No Tip? No Problem: NYC Restaurants Adopt New Business Model
October 29, 2015
Although tipping has long been the norm for the U.S. restaurant industry, famed restaurateur Danny Meyer recently announced that all of the NYC Restaurants in the Union Square Hospitality Group will eliminate tipping by the end of the year.
The policy change will impact 11 notable NYC restaurants, including the Gramercy Tavern, The Modern, and Union Square Café, as well as the 1,800 tipped employees that work in such establishments.
Although there are a number of factors driving this no-tipping business decision, New York’s end-of-the-year tipped employee minimum wage hike from $5 to $7.50 is undoubtedly a major factor. Although many servers at high-end NYC restaurants earn substantial money as tips, little of this will count towards the employer’s responsibility to compensate, even though the tip credit has been an ingrained element of restaurant economics. Restaurant owners also face anticipated increases in the minimum wage for fast-food workers up to $15 an hour, which may tempt kitchen staff to seek higher paid positions at those establishments.
For restaurant owners, eliminating tipping arguably offers a number of advantages. For one thing, it makes employment law compliance and record keeping much less complex. Rather than navigating a dizzying maze of local, state and federal wage regulations applicable to tipped employees, members of the wait staff would be treated like all other non-exempt, hourly workers.
Mr. Meyers further explained that, by raising menu charges for food and beverage to include a service component, the employer is able to reallocate total revenue to narrow the earnings gap between those who make the food and those who serve it. Under the Fair Labor Standards Act, gratuities paid to servers cannot be shared with non-tipped employees, such as kitchen staff. “The gap between what the kitchen and dining room workers make has grown by leaps and bounds,” Meyer told the New York Times. During his 30-year career in the NYC restaurant industry, “kitchen income has gone up no more than 25 percent. Meanwhile, dining room pay has gone up 200 percent,” he added.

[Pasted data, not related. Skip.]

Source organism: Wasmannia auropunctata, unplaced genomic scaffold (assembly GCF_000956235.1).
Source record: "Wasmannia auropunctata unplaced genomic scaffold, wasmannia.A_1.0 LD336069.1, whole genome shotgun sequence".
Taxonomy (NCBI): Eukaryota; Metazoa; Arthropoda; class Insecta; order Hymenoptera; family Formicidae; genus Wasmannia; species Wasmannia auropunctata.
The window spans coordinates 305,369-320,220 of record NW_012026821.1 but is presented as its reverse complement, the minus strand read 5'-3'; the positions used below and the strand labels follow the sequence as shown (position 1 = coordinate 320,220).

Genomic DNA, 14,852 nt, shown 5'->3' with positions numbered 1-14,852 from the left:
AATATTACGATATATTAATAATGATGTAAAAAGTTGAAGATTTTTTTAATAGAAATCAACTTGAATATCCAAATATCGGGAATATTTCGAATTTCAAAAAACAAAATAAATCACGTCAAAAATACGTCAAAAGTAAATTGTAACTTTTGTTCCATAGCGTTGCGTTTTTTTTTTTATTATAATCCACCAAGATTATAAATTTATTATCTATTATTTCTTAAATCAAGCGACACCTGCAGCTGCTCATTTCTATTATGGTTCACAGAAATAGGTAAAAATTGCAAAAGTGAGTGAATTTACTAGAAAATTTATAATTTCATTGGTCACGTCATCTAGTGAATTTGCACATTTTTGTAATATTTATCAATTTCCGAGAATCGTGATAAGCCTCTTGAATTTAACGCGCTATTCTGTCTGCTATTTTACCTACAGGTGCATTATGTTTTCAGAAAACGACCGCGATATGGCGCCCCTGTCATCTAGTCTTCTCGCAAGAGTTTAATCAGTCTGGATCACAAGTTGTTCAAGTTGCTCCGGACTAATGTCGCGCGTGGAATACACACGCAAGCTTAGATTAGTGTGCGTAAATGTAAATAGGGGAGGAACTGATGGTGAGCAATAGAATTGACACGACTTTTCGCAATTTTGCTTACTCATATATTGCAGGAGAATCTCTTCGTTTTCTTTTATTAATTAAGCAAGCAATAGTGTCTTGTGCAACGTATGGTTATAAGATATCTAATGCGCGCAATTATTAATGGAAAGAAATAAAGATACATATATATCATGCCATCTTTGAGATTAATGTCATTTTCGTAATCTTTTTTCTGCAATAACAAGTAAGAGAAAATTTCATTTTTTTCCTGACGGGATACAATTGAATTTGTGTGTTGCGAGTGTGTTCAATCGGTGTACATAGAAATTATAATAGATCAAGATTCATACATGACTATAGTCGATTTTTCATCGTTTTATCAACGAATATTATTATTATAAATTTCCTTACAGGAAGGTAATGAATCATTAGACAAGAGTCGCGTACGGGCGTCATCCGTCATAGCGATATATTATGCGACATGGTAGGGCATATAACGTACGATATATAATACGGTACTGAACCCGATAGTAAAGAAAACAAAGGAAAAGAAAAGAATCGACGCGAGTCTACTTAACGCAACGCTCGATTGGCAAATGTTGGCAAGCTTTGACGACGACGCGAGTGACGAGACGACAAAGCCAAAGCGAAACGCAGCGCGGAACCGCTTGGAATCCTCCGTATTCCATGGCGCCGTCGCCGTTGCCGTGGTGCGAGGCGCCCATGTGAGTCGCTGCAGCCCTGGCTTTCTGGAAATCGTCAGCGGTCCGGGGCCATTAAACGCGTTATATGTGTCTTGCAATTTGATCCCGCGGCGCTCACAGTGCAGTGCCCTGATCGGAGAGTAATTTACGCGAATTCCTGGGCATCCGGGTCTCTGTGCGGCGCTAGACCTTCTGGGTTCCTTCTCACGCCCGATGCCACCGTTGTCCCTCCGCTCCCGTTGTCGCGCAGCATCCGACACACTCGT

For wait staff, the response is largely mixed. Some would prefer to earn a predictable wage, which eliminates the fear that a slow night can result in a low paycheck. However, other servers are wary that no-tipping policies will eliminate the “upside” income opportunity that comes with big tips for good service.
There are different variations of a no-tipping policy. For instance, Dirt Candy, which is located on the Lower East Side of Manhattan, adds an “administrative fee” of 20 percent to each check. Under the law, if proper legal notice is provided, this is not a “tip” which is defined to be a “voluntary payment made by the patron to the server.” Whatever the name, an imposed service charge is a tip and can be credited to meet the employer’s minimum wage obligations (some jurisdictions will not permit a reallocation of the service charge to pay other employees however). Dirt Candy’s fee helps cover the $15/per hour the restaurant pays its waiters, waitresses, and bar staff. Other eateries are experimenting with raising food prices and imposing other types of services charges.
In the end, Mr. Meyer’s bold move will certainly warrant close attention by the restaurant industry, both inside and outside of the New York City metropolitan area. A crucial factor for success will be whether customers are willing to pay higher prices in exchange for eliminating the need to tip. NYC Restaurants would face potentially higher withholding tax obligations and would no longer be eligible to claim the favorable FICA tip credit. It also remains to be seen whether employees will be willing to work at an establishment which offers higher hourly rates that does not match the potential upside offered by tips.
To discuss how a no-tipping policy may impact your labor compliance obligations and costs please contact attorney Gary S. Young